FDA grants fast track status to hemophilia B treatment SerpinPC
Interventional studies of Centessa therapy due to launch this year
The U.S. Food and Drug Administration (FDA) has granted fast track designation to SerpinPC, Centessa Pharmaceuticals’ investigational treatment for people with hemophilia B.
Fast track status expedites the review of therapy candidates that show a potential to fill an unmet medical need for serious conditions. It also allows more frequent interactions with the regulatory agency to discuss the company’s drug development plan.
Given as an under-the-skin (subcutaneous) injection, SerpinPC now is undergoing evaluation in Centessa’s PRESent registrational research program. This includes clinical trials — interventional studies are planned for later this year — intended to support future regulatory approval of the hemophilia B treatment.
“We are pleased with the FDA’s decision to grant fast track designation for SerpinPC as we continue to advance the PRESent registrational studies for SerpinPC in hemophilia B,” Saurabh Saha, MD, PhD, Centessa’s CEO, said in a company press release.
PRESent studies testing the hemophilia B treatment candidate in patients
People with hemophilia usually have genetic mutations that compromise their body’s ability to produce certain blood-clotting factors — proteins that play a key role in blood clotting.
SerpinPC is designed to suppress a protein called activated protein C, allowing for greater production of the blood-clotting protein thrombin.
With its particular mechanism of action, the therapy has the potential to help prevent bleeds in patients regardless of their hemophilia type or severity, or the presence of neutralizing antibodies known as inhibitors. These antibodies can lower the effectiveness of standard hemophilia replacement therapies.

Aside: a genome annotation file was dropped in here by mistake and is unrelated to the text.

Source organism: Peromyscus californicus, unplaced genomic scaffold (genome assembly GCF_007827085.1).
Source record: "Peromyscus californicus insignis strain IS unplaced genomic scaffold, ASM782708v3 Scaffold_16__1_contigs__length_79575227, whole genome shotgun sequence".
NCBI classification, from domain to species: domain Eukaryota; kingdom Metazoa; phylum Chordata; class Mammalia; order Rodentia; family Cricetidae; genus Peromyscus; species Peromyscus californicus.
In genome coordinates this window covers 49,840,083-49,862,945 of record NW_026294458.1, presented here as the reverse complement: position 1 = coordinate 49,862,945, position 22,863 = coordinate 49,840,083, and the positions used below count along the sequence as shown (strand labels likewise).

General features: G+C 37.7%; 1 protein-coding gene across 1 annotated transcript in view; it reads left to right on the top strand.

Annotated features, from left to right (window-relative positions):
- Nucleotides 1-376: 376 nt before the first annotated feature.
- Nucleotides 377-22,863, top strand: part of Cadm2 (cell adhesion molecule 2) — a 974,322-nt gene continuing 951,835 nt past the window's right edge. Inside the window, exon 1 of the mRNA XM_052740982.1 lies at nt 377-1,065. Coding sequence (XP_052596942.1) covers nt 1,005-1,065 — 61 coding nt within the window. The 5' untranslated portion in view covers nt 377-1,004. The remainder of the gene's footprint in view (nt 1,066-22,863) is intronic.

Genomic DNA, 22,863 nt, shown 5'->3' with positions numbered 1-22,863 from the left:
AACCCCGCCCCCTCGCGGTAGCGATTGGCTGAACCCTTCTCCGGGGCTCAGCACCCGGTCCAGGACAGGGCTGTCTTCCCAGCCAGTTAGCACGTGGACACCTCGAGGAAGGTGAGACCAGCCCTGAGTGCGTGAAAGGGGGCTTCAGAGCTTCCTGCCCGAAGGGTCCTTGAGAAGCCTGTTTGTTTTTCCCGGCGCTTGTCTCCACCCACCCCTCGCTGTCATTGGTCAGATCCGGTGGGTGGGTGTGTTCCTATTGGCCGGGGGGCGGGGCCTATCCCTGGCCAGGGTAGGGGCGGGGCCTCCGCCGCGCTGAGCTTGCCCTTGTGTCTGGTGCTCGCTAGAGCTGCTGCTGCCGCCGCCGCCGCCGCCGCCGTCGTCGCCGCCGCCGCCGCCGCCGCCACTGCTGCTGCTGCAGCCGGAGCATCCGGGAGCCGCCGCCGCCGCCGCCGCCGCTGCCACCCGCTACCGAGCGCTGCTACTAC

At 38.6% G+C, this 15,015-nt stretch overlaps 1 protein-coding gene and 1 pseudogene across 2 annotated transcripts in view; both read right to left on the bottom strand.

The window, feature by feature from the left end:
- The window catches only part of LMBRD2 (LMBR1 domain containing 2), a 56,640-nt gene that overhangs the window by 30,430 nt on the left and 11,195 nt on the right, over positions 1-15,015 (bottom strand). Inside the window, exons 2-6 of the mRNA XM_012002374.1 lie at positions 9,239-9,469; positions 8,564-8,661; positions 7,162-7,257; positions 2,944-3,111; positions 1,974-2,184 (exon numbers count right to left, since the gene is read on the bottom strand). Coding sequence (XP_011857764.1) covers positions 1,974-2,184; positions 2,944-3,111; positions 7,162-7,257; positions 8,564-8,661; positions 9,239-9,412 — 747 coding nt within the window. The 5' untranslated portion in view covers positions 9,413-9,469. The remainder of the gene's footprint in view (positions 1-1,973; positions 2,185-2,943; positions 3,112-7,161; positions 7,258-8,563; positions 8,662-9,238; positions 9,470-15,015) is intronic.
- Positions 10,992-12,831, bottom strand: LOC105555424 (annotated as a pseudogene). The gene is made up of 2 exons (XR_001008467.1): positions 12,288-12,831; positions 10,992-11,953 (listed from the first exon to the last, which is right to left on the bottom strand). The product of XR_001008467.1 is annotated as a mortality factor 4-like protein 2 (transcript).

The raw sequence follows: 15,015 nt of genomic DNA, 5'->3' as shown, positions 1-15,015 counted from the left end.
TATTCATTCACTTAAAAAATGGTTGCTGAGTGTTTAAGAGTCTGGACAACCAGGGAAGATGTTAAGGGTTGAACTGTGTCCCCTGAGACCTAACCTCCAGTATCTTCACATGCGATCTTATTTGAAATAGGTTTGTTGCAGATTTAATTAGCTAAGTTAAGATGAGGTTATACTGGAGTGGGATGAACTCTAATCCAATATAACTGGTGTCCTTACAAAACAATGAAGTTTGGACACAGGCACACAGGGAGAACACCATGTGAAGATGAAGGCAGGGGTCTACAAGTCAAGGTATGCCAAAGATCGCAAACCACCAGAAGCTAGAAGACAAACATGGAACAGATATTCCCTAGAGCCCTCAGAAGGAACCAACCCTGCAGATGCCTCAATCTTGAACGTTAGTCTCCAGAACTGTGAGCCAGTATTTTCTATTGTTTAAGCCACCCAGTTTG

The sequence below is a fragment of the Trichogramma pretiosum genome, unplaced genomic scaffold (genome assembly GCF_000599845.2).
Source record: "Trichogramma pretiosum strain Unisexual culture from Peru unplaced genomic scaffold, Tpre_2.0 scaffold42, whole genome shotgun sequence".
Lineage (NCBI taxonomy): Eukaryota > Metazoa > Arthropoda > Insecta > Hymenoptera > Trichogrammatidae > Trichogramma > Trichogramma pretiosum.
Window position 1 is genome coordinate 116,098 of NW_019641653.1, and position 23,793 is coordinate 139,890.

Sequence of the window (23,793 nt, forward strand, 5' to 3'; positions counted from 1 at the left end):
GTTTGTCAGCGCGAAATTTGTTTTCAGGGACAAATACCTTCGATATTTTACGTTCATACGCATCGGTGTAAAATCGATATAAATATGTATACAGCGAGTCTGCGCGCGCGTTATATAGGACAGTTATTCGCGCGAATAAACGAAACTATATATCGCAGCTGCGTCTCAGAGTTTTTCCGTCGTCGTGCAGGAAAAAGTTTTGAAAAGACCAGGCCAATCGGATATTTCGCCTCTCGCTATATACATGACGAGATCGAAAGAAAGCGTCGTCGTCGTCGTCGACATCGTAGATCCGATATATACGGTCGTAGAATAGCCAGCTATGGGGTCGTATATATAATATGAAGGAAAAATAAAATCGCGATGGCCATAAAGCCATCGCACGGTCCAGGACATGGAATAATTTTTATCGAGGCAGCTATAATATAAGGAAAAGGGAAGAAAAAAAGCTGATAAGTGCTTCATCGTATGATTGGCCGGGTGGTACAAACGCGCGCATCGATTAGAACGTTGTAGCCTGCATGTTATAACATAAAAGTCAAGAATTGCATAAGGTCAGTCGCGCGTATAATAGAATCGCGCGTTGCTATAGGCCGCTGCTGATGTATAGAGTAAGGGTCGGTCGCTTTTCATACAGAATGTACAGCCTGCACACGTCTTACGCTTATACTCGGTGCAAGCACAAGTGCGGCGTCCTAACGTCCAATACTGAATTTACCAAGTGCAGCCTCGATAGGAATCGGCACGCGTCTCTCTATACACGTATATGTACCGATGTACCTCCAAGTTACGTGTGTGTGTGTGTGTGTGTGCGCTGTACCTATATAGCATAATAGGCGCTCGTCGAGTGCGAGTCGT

“This designation is important recognition of SerpinPC’s novel mechanism of action and underscores the critical need for new treatment options for persons with hemophilia B,” Saha said.
The company’s registrational program for SerpinPC in hemophilia B includes a set of clinical studies with multiple components.
Launched late last year, the ongoing PRESent-5 study (NCT05605678) aims to enroll up to 200 males, ages 12-65, with hemophilia A or B, with or without inhibitors.
Participants are being recruited at sites in Europe, Asia, and South Africa; treatment centers in the U.S. and Canada are not yet recruiting.
PRESent-5 is an observational study that will collect data on patients’ bleeding rates under standard therapies before they start treatment with SerpinPC in the interventional studies. Those interventional studies are set to begin this year.
The planned studies include PRESent-2 (NCT05789524), which is expected to enroll 120 patients with moderate to severe hemophilia B (without inhibitors) or severe hemophilia A (with or without inhibitors). Participants will receive SerpinPC at a dose of 1.2 mg/kg every one, two, or four weeks, for about six months (24 weeks).
After that, all will receive the most beneficial dose for an additional six months. Those who complete the treatment phase may then enter into an extension period for another six months of treatment.
PRESent-3 (NCT05789537) aims to test the therapy in 12 hemophilia B patients with inhibitors. In that trial, participants will receive 1.2 mg/kg of SerpinPC every two weeks for about a year.
The primary outcome of both of these interventional studies is to assess SerpinPC’s ability to reduce bleeding rates.
We believe SerpinPC has the potential to be a first-in-class subcutaneously administered therapy with a differentiated safety profile for persons with hemophilia B, subject to review and approval.
All of these trials followed positive data from a Phase 1/2a trial (NCT04073498), which showed that SerpinPC safely reduced the number of bleeding episodes in hemophilia patients by as much as 88%. The number of spontaneous joint bleeds were lowered by up to 94%.
The FDA recently awarded orphan drug status to the therapy, a designation that is intended to support the development of medicines aiming to treat rare conditions. This designation also provides up to seven years of marketing exclusivity should the therapy be approved.
“We believe SerpinPC has the potential to be a first-in-class subcutaneously administered therapy with a differentiated safety profile for persons with hemophilia B, subject to review and approval,” Saha said.